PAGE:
About 90 “major” donors of the Jewish Federation in the Heart of New Jersey gathered Sept. 21 at the Deal summer home of Len and Barbara Littman for good food and entertainment. But the more important reason for their gathering was to share the many reasons that support for federation is so critical.
“I’ve been all over the world on behalf of federation,” Wendy Marks of Holmdel, a member of the organization’s leadership council, said at the event, noting that the federations gives its assistance to “take care of people suffering after terror attacks in Israel.” Marks told the group she is proud her own children are carrying on the tradition of caring for other Jews through their support for the organization. She added that she has also witnessed the programs and aid the federation provides locally, including support for day schools and meals-on-wheels for seniors.
Barbara Littman said her first connection to federation came when she was a young bride new to the community — the Littmans’ main residence is in Highland Park — after she was asked to host a function, and she became truly dedicated to the cause after seeing sick children in an Israeli hospital that receives support through federation funding. She also recalled seeing “beautiful Ethiopian children who didn’t know how to use a fork or knife but knew for sure they were going to have a better life in Israel.”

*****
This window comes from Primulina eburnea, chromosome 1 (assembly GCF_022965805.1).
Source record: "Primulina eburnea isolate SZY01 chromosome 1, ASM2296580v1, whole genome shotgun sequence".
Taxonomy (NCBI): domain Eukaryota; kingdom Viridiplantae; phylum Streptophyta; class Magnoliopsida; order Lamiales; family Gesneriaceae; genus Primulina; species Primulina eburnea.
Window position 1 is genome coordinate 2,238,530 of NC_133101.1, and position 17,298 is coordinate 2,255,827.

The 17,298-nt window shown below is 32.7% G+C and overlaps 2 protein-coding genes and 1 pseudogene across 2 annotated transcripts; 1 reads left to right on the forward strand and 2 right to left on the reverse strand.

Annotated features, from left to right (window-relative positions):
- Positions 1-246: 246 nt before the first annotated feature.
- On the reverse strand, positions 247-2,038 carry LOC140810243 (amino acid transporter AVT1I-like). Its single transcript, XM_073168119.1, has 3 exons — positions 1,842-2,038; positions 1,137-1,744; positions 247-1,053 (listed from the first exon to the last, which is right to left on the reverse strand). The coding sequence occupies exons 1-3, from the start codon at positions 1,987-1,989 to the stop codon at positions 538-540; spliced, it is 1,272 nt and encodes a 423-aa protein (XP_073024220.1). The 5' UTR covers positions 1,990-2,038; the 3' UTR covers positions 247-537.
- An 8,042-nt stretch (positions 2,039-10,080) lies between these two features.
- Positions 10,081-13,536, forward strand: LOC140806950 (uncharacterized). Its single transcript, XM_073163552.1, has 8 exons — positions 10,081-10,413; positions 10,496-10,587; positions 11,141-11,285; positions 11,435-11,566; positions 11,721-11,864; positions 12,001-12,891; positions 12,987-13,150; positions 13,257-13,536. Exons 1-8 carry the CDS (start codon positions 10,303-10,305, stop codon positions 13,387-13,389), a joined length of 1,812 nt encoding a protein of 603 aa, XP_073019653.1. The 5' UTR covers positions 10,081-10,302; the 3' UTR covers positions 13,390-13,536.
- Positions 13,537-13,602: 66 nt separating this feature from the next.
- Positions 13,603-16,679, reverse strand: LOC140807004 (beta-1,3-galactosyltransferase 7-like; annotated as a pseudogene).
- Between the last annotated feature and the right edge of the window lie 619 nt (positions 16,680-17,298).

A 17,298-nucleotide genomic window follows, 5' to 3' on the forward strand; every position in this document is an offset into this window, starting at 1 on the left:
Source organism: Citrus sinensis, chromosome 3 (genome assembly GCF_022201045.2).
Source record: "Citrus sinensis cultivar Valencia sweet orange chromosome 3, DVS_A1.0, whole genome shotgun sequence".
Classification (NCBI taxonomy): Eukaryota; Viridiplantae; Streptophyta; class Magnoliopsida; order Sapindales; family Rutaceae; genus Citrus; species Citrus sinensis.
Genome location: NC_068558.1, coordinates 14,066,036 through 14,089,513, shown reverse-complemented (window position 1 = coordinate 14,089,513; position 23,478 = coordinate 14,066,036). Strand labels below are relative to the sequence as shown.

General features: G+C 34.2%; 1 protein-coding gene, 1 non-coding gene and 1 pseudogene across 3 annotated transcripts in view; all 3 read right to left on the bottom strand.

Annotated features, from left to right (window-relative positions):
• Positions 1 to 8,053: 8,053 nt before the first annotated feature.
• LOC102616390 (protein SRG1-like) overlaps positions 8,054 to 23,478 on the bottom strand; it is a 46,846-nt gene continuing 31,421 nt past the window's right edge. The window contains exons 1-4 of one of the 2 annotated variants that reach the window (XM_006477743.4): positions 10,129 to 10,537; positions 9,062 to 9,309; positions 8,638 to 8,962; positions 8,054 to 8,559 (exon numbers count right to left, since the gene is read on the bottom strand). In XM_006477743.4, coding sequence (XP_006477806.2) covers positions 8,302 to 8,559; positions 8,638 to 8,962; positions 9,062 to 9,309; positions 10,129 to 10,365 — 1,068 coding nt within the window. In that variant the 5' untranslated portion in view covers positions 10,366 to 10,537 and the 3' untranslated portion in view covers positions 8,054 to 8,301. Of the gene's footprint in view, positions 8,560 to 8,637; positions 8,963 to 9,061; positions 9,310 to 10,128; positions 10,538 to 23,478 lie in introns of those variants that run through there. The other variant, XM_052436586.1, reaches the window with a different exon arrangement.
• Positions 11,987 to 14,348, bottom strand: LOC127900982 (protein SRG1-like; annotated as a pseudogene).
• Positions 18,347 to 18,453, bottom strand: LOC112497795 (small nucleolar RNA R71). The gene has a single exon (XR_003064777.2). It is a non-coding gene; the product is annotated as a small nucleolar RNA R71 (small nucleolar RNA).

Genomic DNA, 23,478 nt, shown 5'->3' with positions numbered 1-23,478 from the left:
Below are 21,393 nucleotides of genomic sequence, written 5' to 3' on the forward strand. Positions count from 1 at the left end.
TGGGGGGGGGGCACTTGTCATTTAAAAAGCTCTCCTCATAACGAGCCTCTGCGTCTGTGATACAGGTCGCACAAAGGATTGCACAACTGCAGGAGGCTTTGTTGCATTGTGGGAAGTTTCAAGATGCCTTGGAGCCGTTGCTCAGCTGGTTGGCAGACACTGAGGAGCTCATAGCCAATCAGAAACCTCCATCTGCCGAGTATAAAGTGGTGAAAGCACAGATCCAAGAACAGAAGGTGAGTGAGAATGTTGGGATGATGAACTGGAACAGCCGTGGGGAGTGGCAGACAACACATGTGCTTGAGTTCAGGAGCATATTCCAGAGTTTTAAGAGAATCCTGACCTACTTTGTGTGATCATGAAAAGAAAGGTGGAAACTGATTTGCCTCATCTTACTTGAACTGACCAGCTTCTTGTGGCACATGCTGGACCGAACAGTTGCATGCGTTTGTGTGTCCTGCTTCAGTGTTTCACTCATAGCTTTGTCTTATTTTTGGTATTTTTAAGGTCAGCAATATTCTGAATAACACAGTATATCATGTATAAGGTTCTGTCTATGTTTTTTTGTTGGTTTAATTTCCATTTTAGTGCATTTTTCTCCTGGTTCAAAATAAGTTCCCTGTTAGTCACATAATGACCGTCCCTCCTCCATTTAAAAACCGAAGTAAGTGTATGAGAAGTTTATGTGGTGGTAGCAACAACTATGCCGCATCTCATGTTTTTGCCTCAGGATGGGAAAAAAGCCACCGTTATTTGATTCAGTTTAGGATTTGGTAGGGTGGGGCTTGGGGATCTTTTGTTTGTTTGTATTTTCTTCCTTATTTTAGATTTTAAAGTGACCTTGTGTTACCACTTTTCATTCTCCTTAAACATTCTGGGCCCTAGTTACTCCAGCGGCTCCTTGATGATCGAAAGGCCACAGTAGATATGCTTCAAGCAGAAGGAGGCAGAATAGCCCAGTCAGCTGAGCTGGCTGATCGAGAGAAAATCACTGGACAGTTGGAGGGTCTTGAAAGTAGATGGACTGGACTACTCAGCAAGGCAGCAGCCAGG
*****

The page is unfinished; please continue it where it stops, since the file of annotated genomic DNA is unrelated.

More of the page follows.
Each person in attendance, she said, has had similar moments that cemented their affiliation with federation.
“It is through our connection to federation that we learn the meaning of tzedaka and compassion,” Littman said. “Each one of us here tonight shares a dedication and compassion for the work federation does for our Jewish brethren.”
Federation CEO Keith Krivitzky spoke of the increased emphasis the federation has placed on security and working with police to resolve anti-Semitic incidents in an era marked by the threat of terrorism, helping to secure synagogues and other institutions.
“We have established a great working relationship with law enforcement,” he said, noting that federation arranges training sessions for ushers and greeters on the High Holy Days and provides contacts for any situation that may arise.
The minimum gift required to be a major donor is $5,000, and most of the attendees had already made their donation prior to the evening, said federation chief development officer Elena Herskowitz, adding that the gathering was “more of a thank you or recognition event,” than a fund-raiser.
Entertainment was provided by Music Talks, a five-member New York-based musical group of Israelis trained in classical and jazz music — who according to group leader and cellist Elad Kabilio — discovered klezmer in the United States.